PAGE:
The videos are all over the Internet. Teenagers squaring off in Kennedy Park or in some empty lot behind a downtown tenement. There’s a lot of dancing around. Punches are thrown but not many of them land. Shirts are ripped, knees are scraped, knuckles get bruised from errant blows to the back of the head. In accordance of brawling bylaws, there must be at least one person in the circle of spectators to gasp at regular intervals.

Average fight time, three minutes. It usually ends when someone hollers “cops!” and the footage gets crazy as your cameraman takes off running.

The afternoon bout is over. You can post it to YouTube, but not until after you’ve had your dinner and finished your homework, young man.

Boys have been fighting boys since the invention of the fist. In Puritan times, combatants flung insults at each other in the florid language of the day before getting down to it behind the schoolhouse.

“I bid you come hither, cur, so that I may thrash you soundly. Your mother be a crone!”

“By Job, I will blacken both your eyes with my pointy reckoning! My mother be innocent a witch!”


A hundred years later, boys were still at it. They went in overalls to that place down by the creek reserved for fisticuffs. Occasionally, one of the lads would pick up a switch with which to beat the other. Mostly, it was just an exchange of words and hands.

“By gum, I will trounce you. Your mother ain’t got no book learnin.'”

“Put up your dukes, then. I reckon it is your mother who ain’t learned.”


In the ’60s, boys fought with flowers in their hair. In the ’70s, they fought in bell bottoms. Now it’s the technology age and they fight before the cameras. The gaspers still gasp, shirts keep getting ripped, and sooner or later, some figure of authority is going to appear and everyone else will take off running.

In a hundred years, they’ll take off running with jet packs, which will mark the only difference between brawling then and brawling now.

After news of the fight club in Turner broke earlier this month, I heard from a number of strangers who had passionate thoughts on the matter. Most of them were parents of the teenagers involved in the ring and they had much to say about the sanctimony of punishing kids for something that all kids do.

“We seriously cannot believe,” said one woman, “how blown out of proportion this became.”

But those were people with personal connections to the fight club. The court of public opinion was more divided on the matter. On one side of the playground is the group that feels that adolescent fisticuffs are part of growing up. It builds character and eye-hand coordination. This is the boys-will-be-boys group.

On the other side are those who believe that kids who fight today are knocking over banks and mugging people on sidewalks tomorrow. Kids who have appetites for fighting, they maintain, are bullies, regardless of whether their opponents are willing.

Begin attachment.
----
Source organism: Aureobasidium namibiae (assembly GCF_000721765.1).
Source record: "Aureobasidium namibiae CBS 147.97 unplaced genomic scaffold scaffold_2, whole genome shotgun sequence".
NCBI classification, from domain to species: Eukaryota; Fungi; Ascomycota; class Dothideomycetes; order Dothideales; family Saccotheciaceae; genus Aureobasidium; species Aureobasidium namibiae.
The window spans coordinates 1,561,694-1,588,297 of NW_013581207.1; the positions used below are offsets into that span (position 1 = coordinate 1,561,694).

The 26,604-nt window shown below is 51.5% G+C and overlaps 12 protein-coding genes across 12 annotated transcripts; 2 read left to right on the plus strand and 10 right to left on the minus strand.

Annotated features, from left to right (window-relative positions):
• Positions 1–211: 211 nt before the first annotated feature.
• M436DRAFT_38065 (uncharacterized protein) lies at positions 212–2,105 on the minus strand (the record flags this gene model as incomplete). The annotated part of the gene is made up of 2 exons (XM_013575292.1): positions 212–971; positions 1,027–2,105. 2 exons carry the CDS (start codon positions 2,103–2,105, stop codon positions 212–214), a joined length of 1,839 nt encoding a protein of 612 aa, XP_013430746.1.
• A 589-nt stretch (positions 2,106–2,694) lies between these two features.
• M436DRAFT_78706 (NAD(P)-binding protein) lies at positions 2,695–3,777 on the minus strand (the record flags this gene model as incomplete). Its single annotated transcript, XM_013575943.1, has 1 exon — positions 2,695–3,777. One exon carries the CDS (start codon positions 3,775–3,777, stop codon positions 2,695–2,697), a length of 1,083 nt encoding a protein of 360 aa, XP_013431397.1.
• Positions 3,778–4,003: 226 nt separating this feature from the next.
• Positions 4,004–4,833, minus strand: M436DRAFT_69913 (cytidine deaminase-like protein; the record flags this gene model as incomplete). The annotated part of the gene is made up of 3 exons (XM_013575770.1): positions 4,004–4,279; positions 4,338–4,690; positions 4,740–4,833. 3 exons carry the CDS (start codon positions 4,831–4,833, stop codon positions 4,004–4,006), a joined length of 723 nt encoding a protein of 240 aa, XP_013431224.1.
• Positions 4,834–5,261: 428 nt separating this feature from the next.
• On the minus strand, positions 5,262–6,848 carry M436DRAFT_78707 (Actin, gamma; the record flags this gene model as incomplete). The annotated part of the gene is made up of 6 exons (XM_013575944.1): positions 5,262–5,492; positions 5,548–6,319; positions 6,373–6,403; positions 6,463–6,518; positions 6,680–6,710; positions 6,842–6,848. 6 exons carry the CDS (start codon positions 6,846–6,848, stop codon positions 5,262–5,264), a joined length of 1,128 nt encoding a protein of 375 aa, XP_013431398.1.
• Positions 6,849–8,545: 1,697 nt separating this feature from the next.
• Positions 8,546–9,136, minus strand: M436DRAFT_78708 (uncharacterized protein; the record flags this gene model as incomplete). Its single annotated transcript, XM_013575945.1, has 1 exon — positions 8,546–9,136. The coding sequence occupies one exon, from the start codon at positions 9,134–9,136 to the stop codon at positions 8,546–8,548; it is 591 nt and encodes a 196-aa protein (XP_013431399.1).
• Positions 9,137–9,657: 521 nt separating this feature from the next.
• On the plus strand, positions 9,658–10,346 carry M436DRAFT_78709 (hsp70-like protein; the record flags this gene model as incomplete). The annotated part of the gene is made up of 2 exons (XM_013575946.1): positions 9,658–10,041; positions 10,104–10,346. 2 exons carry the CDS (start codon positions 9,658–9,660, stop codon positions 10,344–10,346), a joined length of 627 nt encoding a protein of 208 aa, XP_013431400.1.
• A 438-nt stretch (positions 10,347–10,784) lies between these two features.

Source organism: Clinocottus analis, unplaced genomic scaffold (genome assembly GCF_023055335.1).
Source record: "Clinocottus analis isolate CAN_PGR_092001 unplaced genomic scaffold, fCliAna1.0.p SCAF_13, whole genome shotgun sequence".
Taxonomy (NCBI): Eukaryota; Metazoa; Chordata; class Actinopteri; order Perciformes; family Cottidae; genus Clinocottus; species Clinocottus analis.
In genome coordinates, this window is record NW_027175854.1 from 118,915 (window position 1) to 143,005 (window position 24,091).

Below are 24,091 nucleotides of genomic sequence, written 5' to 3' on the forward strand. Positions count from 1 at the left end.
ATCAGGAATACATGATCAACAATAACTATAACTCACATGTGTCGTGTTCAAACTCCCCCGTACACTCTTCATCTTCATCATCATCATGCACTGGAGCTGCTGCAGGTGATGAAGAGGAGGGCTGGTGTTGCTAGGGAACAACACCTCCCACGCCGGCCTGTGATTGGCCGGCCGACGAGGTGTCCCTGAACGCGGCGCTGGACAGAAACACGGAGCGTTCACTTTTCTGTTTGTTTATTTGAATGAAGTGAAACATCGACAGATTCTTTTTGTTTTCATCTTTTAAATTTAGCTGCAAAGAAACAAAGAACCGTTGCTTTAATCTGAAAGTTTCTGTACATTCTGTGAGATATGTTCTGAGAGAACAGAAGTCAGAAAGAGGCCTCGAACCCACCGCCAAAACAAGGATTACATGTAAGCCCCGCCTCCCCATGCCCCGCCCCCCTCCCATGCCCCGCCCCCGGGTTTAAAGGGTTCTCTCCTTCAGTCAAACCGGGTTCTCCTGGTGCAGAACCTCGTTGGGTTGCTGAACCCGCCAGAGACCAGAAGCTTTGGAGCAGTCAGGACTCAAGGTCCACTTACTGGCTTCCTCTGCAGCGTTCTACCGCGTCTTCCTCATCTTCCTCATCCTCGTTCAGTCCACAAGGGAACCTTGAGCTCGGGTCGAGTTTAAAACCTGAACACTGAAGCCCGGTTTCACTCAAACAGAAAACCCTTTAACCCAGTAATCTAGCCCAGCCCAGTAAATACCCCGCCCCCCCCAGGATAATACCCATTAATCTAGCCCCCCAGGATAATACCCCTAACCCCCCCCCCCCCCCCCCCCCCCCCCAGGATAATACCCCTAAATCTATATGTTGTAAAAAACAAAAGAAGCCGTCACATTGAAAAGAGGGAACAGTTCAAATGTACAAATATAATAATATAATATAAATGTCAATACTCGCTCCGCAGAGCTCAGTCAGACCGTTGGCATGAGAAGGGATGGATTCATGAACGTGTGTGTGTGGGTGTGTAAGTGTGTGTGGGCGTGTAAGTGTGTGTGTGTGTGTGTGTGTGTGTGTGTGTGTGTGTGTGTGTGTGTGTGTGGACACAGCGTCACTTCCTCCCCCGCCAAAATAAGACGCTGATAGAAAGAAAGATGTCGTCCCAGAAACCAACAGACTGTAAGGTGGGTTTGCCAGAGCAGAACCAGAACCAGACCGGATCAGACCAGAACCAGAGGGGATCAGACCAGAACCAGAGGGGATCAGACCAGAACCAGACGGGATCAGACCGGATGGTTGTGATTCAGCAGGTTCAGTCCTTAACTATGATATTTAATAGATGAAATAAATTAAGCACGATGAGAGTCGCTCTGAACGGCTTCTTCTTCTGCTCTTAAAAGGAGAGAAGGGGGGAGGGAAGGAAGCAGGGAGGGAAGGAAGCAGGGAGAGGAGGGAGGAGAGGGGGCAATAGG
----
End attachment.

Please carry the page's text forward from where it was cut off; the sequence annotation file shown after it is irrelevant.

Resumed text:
The debate is so fierce, you wonder if people are willing to come to blows over it, which would be irony super-sized. The conflict can be witnessed in the following exchange, which was gathered during an exhaustive survey (Facebook) I conducted myself.

“I’m glad the police got involved and busted it up before someone really gets hurt bad,” said an Auburn woman. “Leavitt was never known for that kind of thing, but I guess anything could happen anywhere these days. Kudos to the police.”

“We always had fun throwing each other around when I was younger,” said a man in his 40s. “It was always volunteer only, no one was forced into it and we shook hands when we were done. Let them have it.”

“Let them have at assault?” responded the woman. “I don’t agree. Who’s going to pay the medical when they break each other’s noses?”

“Kids will be kids,” said a 31-year-old Auburn man. “They aren’t going to stop. They just need to use a little common sense and not broadcast the fights online.”

“Unlawful prize fighting?” growled a 45-year-old father of two, as much as one can growl on Facebook. “How wussified has this country become? As kids we beat the crap out of each other, way before there was a fight club. Now they can’t even play dodge ball. It was a mutual thing and other than trespassing, sounds like much ado about nothing.”

And so you have it, a very unambiguous divide with little room for a gray area. Only, there IS a gray area and it’s occupied by the chronically uncommitted, like myself. No matter how I look at it, I cannot form a lasting opinion on the matter.

Is it the fighting that bothers people? Or the fact that it was organized?

Either way, the participants of the fight club will pay fines and be told to sin no more. They have learned about obscure laws pertaining to prearranged combat, but are there other lessons to be gleaned from this?

Beats me.

So to speak.

All I know is that boys have always fought with other boys and will likely continue to do so. The difference here is that boys used to fight because they have differences to work out. In Turner, it seems, there were no such differences. They fought for the sake of fighting. Does that make things better? Or worse?

I reckon someday, we’ll evolve out of our violent tendencies altogether. If not, kids will continue to scrap with other kids, probably on the moons of Venus. By then, it will be done telepathically. Combatants will simply stare at one another, flinging psychic jabs at their mothers and trying to overpower one another with mind melds. It probably won’t make very good video and it will be hell on certain spectators.

It’s very tough to gasp when you’re doing it with your mind.

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